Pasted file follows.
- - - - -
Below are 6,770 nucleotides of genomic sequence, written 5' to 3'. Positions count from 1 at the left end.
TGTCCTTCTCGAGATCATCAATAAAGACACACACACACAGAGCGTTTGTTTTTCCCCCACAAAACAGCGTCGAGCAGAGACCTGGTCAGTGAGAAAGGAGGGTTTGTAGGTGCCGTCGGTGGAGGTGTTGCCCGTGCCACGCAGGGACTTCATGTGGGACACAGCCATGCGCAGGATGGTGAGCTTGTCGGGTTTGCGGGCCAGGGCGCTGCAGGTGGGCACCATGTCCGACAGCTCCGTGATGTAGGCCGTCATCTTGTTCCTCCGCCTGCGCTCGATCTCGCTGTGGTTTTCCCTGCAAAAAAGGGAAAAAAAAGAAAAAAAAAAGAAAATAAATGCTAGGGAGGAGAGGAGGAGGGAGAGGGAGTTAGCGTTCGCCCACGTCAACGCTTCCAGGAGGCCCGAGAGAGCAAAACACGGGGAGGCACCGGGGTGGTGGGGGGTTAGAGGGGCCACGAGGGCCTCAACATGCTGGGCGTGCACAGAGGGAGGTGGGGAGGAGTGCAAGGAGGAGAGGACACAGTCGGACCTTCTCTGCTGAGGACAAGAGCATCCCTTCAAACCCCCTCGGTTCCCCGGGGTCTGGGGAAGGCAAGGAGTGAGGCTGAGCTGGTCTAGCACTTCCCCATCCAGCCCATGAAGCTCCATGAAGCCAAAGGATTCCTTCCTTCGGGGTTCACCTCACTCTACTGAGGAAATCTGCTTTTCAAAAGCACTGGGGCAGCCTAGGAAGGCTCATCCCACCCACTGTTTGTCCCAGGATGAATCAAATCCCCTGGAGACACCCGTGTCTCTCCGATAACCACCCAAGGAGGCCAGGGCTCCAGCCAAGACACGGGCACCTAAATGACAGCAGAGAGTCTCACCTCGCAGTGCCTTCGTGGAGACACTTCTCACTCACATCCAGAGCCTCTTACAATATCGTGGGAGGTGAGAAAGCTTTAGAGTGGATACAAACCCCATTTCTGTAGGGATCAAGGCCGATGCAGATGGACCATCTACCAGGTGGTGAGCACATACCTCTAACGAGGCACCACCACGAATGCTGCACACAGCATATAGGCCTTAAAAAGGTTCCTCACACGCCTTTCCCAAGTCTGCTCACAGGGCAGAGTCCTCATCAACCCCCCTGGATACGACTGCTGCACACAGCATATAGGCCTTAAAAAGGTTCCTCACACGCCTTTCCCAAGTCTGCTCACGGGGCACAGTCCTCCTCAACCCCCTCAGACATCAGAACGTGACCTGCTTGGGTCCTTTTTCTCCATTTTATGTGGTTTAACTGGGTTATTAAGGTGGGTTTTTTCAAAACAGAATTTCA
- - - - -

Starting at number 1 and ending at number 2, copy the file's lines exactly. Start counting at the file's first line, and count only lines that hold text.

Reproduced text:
Below are 6,770 nucleotides of genomic sequence, written 5' to 3'. Positions count from 1 at the left end.
TGTCCTTCTCGAGATCATCAATAAAGACACACACACACAGAGCGTTTGTTTTTCCCCCACAAAACAGCGTCGAGCAGAGACCTGGTCAGTGAGAAAGGAGGGTTTGTAGGTGCCGTCGGTGGAGGTGTTGCCCGTGCCACGCAGGGACTTCATGTGGGACACAGCCATGCGCAGGATGGTGAGCTTGTCGGGTTTGCGGGCCAGGGCGCTGCAGGTGGGCACCATGTCCGACAGCTCCGTGATGTAGGCCGTCATCTTGTTCCTCCGCCTGCGCTCGATCTCGCTGTGGTTTTCCCTGCAAAAAAGGGAAAAAAAAGAAAAAAAAAAGAAAATAAATGCTAGGGAGGAGAGGAGGAGGGAGAGGGAGTTAGCGTTCGCCCACGTCAACGCTTCCAGGAGGCCCGAGAGAGCAAAACACGGGGAGGCACCGGGGTGGTGGGGGGTTAGAGGGGCCACGAGGGCCTCAACATGCTGGGCGTGCACAGAGGGAGGTGGGGAGGAGTGCAAGGAGGAGAGGACACAGTCGGACCTTCTCTGCTGAGGACAAGAGCATCCCTTCAAACCCCCTCGGTTCCCCGGGGTCTGGGGAAGGCAAGGAGTGAGGCTGAGCTGGTCTAGCACTTCCCCATCCAGCCCATGAAGCTCCATGAAGCCAAAGGATTCCTTCCTTCGGGGTTCACCTCACTCTACTGAGGAAATCTGCTTTTCAAAAGCACTGGGGCAGCCTAGGAAGGCTCATCCCACCCACTGTTTGTCCCAGGATGAATCAAATCCCCTGGAGACACCCGTGTCTCTCCGATAACCACCCAAGGAGGCCAGGGCTCCAGCCAAGACACGGGCACCTAAATGACAGCAGAGAGTCTCACCTCGCAGTGCCTTCGTGGAGACACTTCTCACTCACATCCAGAGCCTCTTACAATATCGTGGGAGGTGAGAAAGCTTTAGAGTGGATACAAACCCCATTTCTGTAGGGATCAAGGCCGATGCAGATGGACCATCTACCAGGTGGTGAGCACATACCTCTAACGAGGCACCACCACGAATGCTGCACACAGCATATAGGCCTTAAAAAGGTTCCTCACACGCCTTTCCCAAGTCTGCTCACAGGGCAGAGTCCTCATCAACCCCCCTGGATACGACTGCTGCACACAGCATATAGGCCTTAAAAAGGTTCCTCACACGCCTTTCCCAAGTCTGCTCACGGGGCACAGTCCTCCTCAACCCCCTCAGACATCAGAACGTGACCTGCTTGGGTCCTTTTTCTCCATTTTATGTGGTTTAACTGGGTTATTAAGGTGGGTTTTTTCAAAACAGAATTTCA